The Red Strings Club is a cyberpunk adventure game, where you’re playing mostly as an enigmatic Bartender that serves more than just liquer. The premise of this game is that you’re a bartender working within the “Red Strings Club,” and you’re also working as an information broker. Using your wits and your spirits, you’re meant to get information out of your patrons. The world itself is largely driven by large corporations, human augmentation, and the impacts of that augmentation. Early on the player is exposed to a potential conspiracy surrounding a company called “Supercontinent”, who plans on releasing a new technology that would moderate people’s emotions on a global scale… Fearing this kind of brainwashing, the protagonist and his cohorts set off to discover “Supercontinent’s” plans and how to foil them.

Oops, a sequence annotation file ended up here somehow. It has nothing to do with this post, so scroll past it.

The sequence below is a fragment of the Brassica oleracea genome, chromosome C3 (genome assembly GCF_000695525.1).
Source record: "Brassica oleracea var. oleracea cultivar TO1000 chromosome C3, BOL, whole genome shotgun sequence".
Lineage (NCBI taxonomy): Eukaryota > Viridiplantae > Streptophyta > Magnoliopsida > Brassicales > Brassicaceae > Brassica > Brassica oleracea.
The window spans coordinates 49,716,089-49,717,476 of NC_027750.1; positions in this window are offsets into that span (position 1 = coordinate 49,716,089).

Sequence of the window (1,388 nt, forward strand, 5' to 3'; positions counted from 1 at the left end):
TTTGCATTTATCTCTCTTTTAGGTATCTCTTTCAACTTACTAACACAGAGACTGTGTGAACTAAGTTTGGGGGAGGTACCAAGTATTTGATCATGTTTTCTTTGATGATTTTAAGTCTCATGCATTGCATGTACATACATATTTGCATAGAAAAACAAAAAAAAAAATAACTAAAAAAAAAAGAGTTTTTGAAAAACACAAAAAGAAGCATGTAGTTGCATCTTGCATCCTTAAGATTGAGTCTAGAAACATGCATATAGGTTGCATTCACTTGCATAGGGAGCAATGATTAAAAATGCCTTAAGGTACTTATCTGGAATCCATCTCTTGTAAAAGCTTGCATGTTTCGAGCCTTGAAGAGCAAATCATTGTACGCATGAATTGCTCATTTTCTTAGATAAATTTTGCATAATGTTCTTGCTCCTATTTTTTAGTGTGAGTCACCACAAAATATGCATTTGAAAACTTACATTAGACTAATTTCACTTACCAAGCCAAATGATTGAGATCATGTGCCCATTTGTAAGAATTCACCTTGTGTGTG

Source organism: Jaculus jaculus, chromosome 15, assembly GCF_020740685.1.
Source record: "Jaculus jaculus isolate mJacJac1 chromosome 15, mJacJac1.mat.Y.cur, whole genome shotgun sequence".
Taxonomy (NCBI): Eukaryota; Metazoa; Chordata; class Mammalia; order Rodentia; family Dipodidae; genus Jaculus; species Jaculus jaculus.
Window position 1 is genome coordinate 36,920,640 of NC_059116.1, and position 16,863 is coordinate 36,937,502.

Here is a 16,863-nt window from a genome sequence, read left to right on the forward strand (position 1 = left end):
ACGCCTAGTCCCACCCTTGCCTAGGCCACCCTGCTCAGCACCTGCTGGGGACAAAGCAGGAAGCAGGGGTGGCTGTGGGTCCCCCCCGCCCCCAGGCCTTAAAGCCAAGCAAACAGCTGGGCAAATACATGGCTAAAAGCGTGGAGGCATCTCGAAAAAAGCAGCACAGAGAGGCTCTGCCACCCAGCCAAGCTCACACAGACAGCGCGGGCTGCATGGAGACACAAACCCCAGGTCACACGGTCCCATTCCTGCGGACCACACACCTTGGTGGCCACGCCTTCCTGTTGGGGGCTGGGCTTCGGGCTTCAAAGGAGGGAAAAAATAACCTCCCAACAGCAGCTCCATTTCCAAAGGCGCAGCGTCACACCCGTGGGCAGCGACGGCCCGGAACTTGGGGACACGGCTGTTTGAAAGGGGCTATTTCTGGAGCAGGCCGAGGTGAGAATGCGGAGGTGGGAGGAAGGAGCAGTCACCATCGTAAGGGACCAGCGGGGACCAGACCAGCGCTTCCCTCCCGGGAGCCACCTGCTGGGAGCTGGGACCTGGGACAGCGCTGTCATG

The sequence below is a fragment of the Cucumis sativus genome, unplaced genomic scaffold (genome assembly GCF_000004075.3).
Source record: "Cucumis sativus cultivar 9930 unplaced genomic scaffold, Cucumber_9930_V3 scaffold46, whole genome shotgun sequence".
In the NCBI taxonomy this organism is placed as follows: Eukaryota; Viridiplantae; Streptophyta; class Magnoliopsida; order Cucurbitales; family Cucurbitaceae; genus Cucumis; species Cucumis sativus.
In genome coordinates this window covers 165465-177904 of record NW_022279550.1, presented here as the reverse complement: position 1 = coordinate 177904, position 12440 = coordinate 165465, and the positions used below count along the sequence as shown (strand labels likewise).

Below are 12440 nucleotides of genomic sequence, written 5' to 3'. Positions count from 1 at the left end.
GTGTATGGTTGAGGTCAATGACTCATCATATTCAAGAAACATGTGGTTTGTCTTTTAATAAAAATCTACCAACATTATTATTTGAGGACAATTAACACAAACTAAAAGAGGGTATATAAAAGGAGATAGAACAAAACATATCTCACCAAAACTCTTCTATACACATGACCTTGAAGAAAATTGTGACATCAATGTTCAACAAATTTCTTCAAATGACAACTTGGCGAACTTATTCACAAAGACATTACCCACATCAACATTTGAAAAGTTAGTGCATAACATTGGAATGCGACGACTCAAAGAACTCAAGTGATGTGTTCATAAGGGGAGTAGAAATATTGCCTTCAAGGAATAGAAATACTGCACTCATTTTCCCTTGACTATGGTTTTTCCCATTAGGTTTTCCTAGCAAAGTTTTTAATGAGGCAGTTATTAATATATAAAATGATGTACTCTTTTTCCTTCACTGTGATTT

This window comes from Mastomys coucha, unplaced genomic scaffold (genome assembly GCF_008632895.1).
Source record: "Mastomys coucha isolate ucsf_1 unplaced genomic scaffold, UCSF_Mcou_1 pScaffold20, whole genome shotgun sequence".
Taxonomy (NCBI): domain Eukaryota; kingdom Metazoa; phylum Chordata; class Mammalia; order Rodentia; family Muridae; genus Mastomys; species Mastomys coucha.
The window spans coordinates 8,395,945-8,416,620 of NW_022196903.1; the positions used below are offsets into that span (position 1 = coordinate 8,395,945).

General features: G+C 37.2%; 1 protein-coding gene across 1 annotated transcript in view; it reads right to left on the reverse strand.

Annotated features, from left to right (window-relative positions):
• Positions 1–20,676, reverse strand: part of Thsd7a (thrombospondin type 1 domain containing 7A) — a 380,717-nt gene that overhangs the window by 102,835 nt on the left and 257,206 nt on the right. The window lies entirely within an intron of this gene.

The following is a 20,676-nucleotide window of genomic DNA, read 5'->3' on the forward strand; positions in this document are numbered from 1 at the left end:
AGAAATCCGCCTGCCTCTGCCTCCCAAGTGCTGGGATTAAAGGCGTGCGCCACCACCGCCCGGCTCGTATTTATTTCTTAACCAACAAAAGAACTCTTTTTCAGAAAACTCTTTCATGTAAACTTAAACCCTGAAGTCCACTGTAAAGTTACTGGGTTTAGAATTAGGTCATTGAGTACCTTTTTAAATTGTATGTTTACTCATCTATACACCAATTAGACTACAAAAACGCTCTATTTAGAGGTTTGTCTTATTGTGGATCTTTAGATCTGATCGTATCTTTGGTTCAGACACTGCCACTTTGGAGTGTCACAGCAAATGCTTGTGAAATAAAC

What brought me to The Red Strings Club were specifically some articles that referenced the Social Engineering gameplay within, and so I thought I’d give it a shot. What I found was an interesting variety of gameplay mechanics, some closer to social engineering than others. Most of the game has you playing as the bartender creating specific cocktails at the bar, with each cocktail triggering an emotional state in your target. You have to balance this with what you’re asking, do you want someone to feel confidence or regret when you question them? Overall this felt like a pretty interesting dynamic, yet what I found was that there wasn’t many branching dialog options… in the end the game forces you through all of the dialogue options, but it’s more of a matter of selecting the “right” emotional state for each of the questions. While mechanically interesting and thematically similar, it’s not quite Social Engineering. Yet near the end of the game, there’s a portion where the player is asked to pick the right people to call and who they want to impersonate in order to get certain types of information. For example in one instance you have to figure out the maiden name of an employee, so I chose to call the Human Resource manager and try impersonating the Chief Financial officer… granted it didn’t get me as far as I wanted to, but having to think about how you navigate those roles and information was pretty interesting. There was also an aspect of leveraging certain relationships, where you knew the Marketing Manager was attracted to Scientist and you could use that information to your advantage.